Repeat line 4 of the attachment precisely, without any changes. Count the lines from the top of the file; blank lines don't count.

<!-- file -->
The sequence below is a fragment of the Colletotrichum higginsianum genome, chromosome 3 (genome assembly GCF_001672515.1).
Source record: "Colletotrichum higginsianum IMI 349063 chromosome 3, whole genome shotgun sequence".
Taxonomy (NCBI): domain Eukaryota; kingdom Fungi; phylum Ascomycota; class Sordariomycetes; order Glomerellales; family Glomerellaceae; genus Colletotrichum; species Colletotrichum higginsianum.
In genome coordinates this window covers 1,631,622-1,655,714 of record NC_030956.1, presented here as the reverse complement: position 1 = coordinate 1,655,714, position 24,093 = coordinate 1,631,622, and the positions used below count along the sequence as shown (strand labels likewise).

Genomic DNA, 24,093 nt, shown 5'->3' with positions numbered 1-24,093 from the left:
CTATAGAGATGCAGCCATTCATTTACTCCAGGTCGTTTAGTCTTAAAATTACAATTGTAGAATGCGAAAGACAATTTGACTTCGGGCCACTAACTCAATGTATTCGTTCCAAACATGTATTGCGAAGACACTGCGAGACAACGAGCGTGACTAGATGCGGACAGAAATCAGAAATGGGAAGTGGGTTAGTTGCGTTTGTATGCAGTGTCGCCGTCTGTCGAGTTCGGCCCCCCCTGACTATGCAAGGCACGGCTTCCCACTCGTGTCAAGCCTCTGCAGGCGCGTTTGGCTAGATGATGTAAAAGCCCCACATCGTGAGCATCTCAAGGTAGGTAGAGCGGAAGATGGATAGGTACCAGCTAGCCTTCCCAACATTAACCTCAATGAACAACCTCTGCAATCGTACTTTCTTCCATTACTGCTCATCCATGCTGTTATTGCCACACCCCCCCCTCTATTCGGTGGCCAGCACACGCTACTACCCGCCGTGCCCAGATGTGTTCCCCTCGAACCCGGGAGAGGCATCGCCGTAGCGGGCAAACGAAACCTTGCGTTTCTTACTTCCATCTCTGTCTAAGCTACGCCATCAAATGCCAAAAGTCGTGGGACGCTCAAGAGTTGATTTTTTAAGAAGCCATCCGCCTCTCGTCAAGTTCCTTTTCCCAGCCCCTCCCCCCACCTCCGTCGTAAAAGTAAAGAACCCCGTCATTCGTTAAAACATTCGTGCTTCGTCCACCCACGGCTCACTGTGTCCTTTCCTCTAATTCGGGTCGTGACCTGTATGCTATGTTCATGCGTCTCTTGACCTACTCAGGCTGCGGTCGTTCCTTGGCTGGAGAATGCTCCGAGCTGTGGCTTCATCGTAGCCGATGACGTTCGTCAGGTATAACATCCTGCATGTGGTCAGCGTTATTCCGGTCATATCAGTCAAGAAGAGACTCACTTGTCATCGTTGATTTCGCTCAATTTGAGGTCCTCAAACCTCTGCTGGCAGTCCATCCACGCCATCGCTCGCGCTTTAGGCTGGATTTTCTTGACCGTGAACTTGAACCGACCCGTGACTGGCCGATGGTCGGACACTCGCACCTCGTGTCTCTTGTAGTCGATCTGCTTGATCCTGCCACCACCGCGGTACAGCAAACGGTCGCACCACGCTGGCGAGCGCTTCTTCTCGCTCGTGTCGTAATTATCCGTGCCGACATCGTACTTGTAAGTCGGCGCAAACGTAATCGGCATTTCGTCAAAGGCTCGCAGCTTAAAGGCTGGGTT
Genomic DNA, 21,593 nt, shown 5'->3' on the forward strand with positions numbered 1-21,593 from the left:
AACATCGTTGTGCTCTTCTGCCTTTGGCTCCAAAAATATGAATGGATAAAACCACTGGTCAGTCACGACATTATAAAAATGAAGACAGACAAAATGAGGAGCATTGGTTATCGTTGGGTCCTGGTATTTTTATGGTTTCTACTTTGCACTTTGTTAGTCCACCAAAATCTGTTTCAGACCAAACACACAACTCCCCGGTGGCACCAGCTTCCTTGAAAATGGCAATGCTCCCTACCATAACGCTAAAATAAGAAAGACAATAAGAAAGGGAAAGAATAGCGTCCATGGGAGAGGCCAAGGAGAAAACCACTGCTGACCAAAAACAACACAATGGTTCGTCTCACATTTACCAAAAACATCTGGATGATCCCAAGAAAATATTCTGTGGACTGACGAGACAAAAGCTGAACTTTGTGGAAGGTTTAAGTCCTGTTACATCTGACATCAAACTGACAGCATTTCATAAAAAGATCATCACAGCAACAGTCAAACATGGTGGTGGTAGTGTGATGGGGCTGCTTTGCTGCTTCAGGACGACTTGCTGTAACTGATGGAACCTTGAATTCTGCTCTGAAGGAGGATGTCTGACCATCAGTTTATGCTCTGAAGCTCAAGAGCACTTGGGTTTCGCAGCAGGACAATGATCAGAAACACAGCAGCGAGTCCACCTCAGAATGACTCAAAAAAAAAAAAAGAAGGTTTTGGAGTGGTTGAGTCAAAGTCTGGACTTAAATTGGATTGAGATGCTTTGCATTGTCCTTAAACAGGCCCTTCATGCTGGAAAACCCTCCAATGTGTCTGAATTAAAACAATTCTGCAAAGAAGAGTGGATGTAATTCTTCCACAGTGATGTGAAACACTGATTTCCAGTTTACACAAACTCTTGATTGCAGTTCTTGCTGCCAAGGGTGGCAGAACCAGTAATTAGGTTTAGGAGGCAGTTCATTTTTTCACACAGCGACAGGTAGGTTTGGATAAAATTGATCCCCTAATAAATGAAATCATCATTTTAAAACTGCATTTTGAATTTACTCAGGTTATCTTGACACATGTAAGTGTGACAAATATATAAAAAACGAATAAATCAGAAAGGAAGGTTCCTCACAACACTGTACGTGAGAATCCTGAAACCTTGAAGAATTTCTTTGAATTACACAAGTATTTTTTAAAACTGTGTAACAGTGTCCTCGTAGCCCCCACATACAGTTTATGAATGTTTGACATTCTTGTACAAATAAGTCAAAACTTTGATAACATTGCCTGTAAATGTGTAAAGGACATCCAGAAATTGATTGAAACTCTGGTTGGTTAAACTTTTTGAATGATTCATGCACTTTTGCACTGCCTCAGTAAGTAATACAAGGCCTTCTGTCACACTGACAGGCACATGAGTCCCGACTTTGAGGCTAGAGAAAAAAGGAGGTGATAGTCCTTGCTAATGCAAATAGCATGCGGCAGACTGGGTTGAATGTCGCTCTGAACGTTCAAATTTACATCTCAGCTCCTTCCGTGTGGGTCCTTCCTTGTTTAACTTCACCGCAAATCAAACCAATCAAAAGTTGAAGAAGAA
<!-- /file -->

In genome coordinates this window covers 1,631,622-1,655,714 of record NC_030956.1, presented here as the reverse complement: position 1 = coordinate 1,655,714, position 24,093 = coordinate 1,631,622, and the positions used below count along the sequence as shown (strand labels likewise).